Confounded Conversationalists

For all of the talking that we humanoids do, we certainly get very little actual Stuff resolved. Our individual biases and filters make it far too easy to hear things with a skew that makes every verbal interaction less of a conversation and more of a convoluted Baroque dance performance. It’s not just that I often realize, after having haggled at length over any given topic with anybody from my husband on outward to complete strangers, that we are in fact sharing the same view, but stating it so differently that we might as well be talking entirely different languages. It’s also not easily brushed off as a problem specific to age, sex, political or religious affiliations, educational status, culture or any of those other Issues we get hung up on all the time; those can play into the ‘failure to communicate‘ plenty, to be sure, but I think there might be a little something broken or at least unfinished in us that makes us almost preternaturally unable to fully and clearly communicate with each other on a consistent basis.

Photo montage: Grizzolar Talk

Does my commentary seem especially grisly to you, or do you just automatically give it the cold shoulder?

We can do it. If we simply couldn’t, not ever, why then we wouldn’t know the difference. So it’s silly of us not to spend at least as much energy on learning to communicate with each other better as we do on miscommunicating or simply failing to even try. I am past-master at garbling what I meant to say, or saying things in such a way that everybody else on the planet hears something different from what I thought I was expressing—I’ve long since outed myself for having that particular foot-in-mouth gift. I guess that means I had better clean out my ears, open my heart, get my brains in better order, and let other, more skillful communicators do the talking more often, and just sit back and listen and learn. Though of course there’s still the possibility that I’m hearing it fine yet completely misinterpreting the information. It goes that way a lot in my particular part of the planet.

11 thoughts on “Confounded Conversationalists

  1. And into the communication mix goes the emotional element that both the sender and receiver have, and are never the same. It is like one person is sending the message on AM radio while the receiver is listening to FM. It’s all radio, right?

    • So much so that I sometimes wonder if I’m a candidate for wearing a tinfoil hat. 😉 But you are exactly right: we are—we *need* to be—invested in our point of view, so real conversations are inherently hard. But worth it, of course, or we’d all just go off to our little random hiding places and wither in silence. 🙂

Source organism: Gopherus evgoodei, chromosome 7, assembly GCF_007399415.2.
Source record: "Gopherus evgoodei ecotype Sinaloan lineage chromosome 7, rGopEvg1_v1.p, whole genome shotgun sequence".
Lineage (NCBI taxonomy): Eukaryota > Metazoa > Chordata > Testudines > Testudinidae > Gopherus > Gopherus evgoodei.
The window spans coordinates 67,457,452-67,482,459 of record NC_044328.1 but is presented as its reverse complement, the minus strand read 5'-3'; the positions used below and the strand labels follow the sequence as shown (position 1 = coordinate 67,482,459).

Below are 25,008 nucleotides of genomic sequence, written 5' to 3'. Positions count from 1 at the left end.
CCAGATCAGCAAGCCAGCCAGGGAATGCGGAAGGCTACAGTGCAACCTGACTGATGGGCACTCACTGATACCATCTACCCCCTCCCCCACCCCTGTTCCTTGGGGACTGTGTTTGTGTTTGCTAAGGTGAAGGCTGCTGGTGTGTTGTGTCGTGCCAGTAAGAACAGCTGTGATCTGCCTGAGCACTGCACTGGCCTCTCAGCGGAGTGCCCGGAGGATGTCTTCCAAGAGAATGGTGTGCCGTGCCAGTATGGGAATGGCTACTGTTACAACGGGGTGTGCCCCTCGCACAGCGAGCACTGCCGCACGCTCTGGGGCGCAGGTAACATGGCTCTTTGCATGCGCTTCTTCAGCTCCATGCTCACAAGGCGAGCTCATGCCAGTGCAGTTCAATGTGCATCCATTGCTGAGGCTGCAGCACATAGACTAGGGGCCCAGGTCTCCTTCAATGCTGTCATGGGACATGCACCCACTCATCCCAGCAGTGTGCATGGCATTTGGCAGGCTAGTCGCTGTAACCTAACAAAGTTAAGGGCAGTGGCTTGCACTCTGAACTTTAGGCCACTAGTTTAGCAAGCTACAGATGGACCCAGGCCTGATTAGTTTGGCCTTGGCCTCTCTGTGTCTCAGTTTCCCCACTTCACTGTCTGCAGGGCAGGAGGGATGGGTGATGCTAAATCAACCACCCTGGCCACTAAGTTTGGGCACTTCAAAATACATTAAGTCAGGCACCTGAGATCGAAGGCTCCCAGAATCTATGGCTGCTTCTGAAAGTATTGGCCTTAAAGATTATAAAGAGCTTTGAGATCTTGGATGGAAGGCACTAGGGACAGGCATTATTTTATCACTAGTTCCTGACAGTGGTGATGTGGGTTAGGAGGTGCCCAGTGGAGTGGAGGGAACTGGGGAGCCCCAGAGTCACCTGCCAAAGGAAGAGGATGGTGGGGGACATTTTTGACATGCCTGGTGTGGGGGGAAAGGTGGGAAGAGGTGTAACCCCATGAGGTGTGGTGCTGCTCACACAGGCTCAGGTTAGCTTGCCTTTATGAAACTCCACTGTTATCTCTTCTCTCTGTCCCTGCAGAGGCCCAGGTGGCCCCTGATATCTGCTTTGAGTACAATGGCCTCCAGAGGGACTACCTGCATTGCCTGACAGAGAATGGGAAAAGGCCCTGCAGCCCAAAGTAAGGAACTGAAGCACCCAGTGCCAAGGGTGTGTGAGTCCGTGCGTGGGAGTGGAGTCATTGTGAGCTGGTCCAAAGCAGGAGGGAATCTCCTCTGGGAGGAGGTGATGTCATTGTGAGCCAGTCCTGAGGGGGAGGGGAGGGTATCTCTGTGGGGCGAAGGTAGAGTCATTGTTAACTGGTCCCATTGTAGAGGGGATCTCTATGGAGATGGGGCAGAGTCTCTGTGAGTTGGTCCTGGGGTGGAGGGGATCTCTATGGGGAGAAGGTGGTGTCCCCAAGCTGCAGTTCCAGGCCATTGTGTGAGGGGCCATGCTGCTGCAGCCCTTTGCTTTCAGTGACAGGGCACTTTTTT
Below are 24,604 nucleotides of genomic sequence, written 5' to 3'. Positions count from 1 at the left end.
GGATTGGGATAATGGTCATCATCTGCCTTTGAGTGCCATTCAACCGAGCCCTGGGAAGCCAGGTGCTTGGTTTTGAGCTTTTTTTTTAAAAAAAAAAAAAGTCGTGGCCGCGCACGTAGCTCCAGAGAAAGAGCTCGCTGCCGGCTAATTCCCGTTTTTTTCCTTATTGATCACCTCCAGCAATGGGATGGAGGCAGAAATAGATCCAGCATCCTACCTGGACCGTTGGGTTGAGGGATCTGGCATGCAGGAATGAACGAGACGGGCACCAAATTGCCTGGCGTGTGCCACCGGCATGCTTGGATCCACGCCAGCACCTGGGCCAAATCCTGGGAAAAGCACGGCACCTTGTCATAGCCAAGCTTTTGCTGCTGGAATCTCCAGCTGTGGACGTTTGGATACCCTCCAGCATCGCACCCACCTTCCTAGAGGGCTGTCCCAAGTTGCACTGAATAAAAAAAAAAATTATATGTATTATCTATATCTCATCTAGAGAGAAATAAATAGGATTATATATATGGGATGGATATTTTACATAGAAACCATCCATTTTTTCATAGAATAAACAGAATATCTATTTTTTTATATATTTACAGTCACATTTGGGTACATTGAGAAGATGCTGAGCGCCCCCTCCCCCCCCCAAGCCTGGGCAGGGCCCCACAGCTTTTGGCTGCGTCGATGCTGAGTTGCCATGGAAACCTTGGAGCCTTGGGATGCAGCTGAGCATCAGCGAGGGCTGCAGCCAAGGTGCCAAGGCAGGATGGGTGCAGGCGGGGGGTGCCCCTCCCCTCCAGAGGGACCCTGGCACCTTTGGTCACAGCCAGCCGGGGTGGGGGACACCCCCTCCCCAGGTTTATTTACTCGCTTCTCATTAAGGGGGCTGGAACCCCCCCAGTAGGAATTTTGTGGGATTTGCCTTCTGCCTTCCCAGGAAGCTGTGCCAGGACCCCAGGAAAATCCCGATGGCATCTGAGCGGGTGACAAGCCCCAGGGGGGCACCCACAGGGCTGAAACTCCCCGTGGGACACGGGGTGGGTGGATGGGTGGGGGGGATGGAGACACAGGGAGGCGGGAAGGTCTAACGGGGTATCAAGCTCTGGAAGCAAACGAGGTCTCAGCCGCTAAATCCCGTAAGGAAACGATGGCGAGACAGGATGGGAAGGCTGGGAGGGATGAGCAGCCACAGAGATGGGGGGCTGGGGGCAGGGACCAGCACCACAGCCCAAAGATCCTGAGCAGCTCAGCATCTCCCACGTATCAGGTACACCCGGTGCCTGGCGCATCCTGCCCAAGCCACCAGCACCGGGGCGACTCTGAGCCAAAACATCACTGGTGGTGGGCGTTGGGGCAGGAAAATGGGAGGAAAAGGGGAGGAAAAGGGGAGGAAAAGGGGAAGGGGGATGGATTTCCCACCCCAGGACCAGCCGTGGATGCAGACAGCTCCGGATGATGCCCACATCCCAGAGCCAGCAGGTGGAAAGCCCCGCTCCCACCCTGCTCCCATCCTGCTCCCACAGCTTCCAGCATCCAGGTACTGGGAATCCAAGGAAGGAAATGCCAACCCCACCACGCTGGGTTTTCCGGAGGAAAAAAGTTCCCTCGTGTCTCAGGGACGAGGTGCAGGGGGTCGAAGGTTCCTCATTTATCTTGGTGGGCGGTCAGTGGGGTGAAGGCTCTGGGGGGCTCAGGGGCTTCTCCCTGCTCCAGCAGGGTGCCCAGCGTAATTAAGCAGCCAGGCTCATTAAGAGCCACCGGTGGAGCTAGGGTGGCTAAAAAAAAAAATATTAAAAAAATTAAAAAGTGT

2. I have had the joy of spending a lot of time speaking with young children. They teach us how to communicate; keep it simple, paint a picture with words, and do not assume anything. And they never hesitate to ask for clarification if they don’t understand. Yes, it is a joy!

    • It’s definitely a significant factor that we seldom remember as “grownups”: children are better at many forms of communication and learning and interaction than adults, both as speakers and as listeners. It’s only when they’ve been thoroughly inculcated with their caregivers’ and teachers’ biases and beliefs that they lose more and more of that skill set. Silly us.
      xo

  3. I’m not particularly good at conversation, Kathryn … feel overwhelmed by the ‘talking all at once’ world as it seems to have become. And, so, I write – still, no one might listen, but at least I get can it out and move on. But, your reflection is good – discussion is good, but only when I wish for understanding (on all sides) accompanies it, I think 🙂 XO ❤

    • Yes, I’m often overwhelmed, too, by the noise of so many people and factions whose interest is generally only in hearing the sounds of their own voices (and perhaps additionally, in having everyone else admire the same). It’s one of the pleasant surprises of life in the blogging community that the particular people in whose midst I’ve landed are pretty thoughtful and caring correspondents. And, of course, when I need to do so I can close the computer for a bit and let even that noise simmer away from my notice until I’m ready to rejoin the conversation. Your notes and posts always invite the pleasurable and meaningful kind, so I’m *always* glad to ‘hear your voice’!
      xoxoxo!
      🙂
      K

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